What changes for Guaidó
While they controlled the National Assembly, the opposition propped up Juan Guaidó as their leader and even proclaimed him the country’s “president in charge” in January 2019.
That action achieved the recognition of more than fifty countries at the time and was the spearhead of one more offensive against the Maduro government, which they called a “usurper” since they did not recognize the re-election of the president in 2018.
Among his most aggressive actions was the February 2019 “humanitarian avalanche” in which Guaidó tried to enter Venezuela from Colombia with a convoy with tons of international donations.
In addition, members of the Venezuelan security forces were called to cross the border and star in massive contempt for the Bolivarian government.
The offensive failed and what happened was considered a setback to Guaidó’s leadership, which at that time had more than 60% popularity, according to polls.
Although he was unable to regain the prominence he had at that time, analyst Luis Vicente León considers that he cannot be considered a retired politician.
“It lost popularity, but it remains above the preference of Nicolás Maduro, for example. It is not that Guaidó ends as of January 5,” he says.
The expert highlights that the so-called “president in charge” is still the main opposition leader, although it will be more difficult for him to maintain the support he has at the level. international and the consensus formed around it is no longer the same.
“Now there are more opponents who challenge him the leadership because he has not yet finalized his proposal for change,” indicates León.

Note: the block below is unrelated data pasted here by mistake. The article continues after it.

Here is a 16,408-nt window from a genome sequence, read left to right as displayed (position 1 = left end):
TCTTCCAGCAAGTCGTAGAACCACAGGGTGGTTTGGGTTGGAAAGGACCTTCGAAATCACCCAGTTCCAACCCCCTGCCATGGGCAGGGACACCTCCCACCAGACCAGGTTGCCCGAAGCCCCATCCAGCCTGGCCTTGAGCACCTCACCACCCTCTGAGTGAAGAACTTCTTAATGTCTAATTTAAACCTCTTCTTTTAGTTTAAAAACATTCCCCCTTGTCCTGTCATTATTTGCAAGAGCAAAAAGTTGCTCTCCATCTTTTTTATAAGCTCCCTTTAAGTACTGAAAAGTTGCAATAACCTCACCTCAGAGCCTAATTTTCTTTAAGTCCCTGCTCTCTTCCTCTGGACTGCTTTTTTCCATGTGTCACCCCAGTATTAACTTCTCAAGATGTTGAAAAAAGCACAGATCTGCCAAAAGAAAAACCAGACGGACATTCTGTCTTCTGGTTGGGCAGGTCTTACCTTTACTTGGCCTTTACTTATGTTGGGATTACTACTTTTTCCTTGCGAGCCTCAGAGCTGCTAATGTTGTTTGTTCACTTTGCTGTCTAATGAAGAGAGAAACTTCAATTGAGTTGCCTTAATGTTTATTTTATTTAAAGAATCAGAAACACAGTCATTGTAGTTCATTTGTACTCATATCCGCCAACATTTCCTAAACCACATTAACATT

For example, in an interview with BBC Mundo a few days after the December 6 elections, another opposition leader such as Henrique Capriles He indicated that a “new strategy for the opposition” was necessary and pointed out that the cycle of the so-called “president in charge” had concluded.
For his part, Guaidó affirmed through his social networks that the new legislative period “will not be recognized.”
“The constitutional continuity of Parliament is not a whim. It is a citizen and patriotic duty to enforce and respect our Constitution as there was no election on December 6, “said the opposition leader on his Twitter account this Monday.
Guaidó assures that the National Assembly he presides “is not going to stop until we see free elections in Venezuela.”
Meanwhile, on Monday the United States Department of the Treasury issued a provision authorizing Americans to carry out financial operations with the Parliament chaired by Guaidó, whom they point to as the “current interim president” of Venezuela.
A reinforcement just the eve of the installation of the new Assembly.
BBC Mundo communicated on Monday with spokesmen for the opposition leader. However, there was no response to requests for interviews.